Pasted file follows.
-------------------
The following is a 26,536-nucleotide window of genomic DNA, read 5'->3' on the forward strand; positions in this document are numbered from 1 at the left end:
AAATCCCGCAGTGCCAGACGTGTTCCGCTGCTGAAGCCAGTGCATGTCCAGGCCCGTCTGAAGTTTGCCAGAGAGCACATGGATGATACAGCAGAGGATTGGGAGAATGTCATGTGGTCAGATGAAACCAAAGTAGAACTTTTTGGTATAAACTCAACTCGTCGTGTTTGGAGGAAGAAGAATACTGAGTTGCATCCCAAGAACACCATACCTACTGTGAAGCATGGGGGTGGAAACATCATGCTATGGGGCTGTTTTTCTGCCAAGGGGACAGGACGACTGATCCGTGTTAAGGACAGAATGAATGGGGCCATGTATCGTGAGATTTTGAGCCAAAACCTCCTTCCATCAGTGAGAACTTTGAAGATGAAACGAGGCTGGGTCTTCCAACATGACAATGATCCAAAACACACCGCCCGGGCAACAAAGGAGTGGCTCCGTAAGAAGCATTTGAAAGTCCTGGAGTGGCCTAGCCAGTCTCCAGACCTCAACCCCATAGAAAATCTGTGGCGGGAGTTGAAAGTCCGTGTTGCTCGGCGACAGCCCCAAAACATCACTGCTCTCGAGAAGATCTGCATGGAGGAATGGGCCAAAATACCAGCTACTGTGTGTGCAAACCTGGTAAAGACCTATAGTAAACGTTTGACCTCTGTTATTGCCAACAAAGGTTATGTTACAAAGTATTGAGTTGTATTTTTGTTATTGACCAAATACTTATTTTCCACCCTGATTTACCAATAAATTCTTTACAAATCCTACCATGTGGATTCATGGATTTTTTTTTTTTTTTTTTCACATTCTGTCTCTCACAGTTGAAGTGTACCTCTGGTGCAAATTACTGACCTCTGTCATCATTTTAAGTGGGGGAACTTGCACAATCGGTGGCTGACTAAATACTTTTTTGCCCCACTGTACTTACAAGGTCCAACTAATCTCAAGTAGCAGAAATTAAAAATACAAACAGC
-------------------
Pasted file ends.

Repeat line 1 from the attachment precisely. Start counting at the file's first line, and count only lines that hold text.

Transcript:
The following is a 26,536-nucleotide window of genomic DNA, read 5'->3' on the forward strand; positions in this document are numbered from 1 at the left end: